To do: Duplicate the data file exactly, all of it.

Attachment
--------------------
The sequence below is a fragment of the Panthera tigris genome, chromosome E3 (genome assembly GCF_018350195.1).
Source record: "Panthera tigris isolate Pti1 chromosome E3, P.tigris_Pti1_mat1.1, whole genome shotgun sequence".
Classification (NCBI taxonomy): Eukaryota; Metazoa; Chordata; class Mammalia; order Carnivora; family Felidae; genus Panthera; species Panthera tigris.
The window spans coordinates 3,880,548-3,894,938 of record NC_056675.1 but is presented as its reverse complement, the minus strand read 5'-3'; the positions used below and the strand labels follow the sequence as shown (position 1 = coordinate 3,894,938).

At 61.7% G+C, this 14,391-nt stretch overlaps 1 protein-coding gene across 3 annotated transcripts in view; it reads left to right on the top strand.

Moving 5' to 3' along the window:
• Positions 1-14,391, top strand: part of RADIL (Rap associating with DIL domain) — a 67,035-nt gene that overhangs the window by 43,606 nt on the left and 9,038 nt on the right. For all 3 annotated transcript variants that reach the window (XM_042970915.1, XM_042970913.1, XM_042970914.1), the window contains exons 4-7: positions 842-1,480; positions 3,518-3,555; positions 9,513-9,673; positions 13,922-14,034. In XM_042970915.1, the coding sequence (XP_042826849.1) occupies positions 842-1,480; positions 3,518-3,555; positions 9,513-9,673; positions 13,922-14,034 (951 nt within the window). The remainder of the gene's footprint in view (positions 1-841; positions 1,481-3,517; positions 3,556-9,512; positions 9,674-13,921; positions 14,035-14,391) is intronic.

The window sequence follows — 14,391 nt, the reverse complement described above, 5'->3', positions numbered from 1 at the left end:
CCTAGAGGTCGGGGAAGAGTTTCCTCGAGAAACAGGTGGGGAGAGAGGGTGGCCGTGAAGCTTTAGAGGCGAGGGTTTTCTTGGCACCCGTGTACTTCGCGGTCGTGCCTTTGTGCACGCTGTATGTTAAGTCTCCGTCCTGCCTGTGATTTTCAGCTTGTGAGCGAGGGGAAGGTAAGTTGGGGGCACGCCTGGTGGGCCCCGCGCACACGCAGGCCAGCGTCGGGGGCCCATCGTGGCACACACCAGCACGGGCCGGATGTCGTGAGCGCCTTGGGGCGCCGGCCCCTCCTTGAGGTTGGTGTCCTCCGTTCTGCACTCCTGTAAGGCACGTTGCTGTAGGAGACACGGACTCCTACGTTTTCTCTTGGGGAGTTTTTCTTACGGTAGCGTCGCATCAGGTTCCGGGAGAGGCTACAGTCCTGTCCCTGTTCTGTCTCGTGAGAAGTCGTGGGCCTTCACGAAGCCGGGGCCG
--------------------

The sequence below is a fragment of the Panthera tigris genome, chromosome E3 (genome assembly GCF_018350195.1).
Source record: "Panthera tigris isolate Pti1 chromosome E3, P.tigris_Pti1_mat1.1, whole genome shotgun sequence".
Classification (NCBI taxonomy): Eukaryota; Metazoa; Chordata; class Mammalia; order Carnivora; family Felidae; genus Panthera; species Panthera tigris.
The window spans coordinates 3,880,548-3,894,938 of record NC_056675.1 but is presented as its reverse complement, the minus strand read 5'-3'; the positions used below and the strand labels follow the sequence as shown (position 1 = coordinate 3,894,938).

At 61.7% G+C, this 14,391-nt stretch overlaps 1 protein-coding gene across 3 annotated transcripts in view; it reads left to right on the top strand.

Moving 5' to 3' along the window:
• Positions 1-14,391, top strand: part of RADIL (Rap associating with DIL domain) — a 67,035-nt gene that overhangs the window by 43,606 nt on the left and 9,038 nt on the right. For all 3 annotated transcript variants that reach the window (XM_042970915.1, XM_042970913.1, XM_042970914.1), the window contains exons 4-7: positions 842-1,480; positions 3,518-3,555; positions 9,513-9,673; positions 13,922-14,034. In XM_042970915.1, the coding sequence (XP_042826849.1) occupies positions 842-1,480; positions 3,518-3,555; positions 9,513-9,673; positions 13,922-14,034 (951 nt within the window). The remainder of the gene's footprint in view (positions 1-841; positions 1,481-3,517; positions 3,556-9,512; positions 9,674-13,921; positions 14,035-14,391) is intronic.

The window sequence follows — 14,391 nt, the reverse complement described above, 5'->3', positions numbered from 1 at the left end:
CCTAGAGGTCGGGGAAGAGTTTCCTCGAGAAACAGGTGGGGAGAGAGGGTGGCCGTGAAGCTTTAGAGGCGAGGGTTTTCTTGGCACCCGTGTACTTCGCGGTCGTGCCTTTGTGCACGCTGTATGTTAAGTCTCCGTCCTGCCTGTGATTTTCAGCTTGTGAGCGAGGGGAAGGTAAGTTGGGGGCACGCCTGGTGGGCCCCGCGCACACGCAGGCCAGCGTCGGGGGCCCATCGTGGCACACACCAGCACGGGCCGGATGTCGTGAGCGCCTTGGGGCGCCGGCCCCTCCTTGAGGTTGGTGTCCTCCGTTCTGCACTCCTGTAAGGCACGTTGCTGTAGGAGACACGGACTCCTACGTTTTCTCTTGGGGAGTTTTTCTTACGGTAGCGTCGCATCAGGTTCCGGGAGAGGCTACAGTCCTGTCCCTGTTCTGTCTCGTGAGAAGTCGTGGGCCTTCACGAAGCCGGGGCCG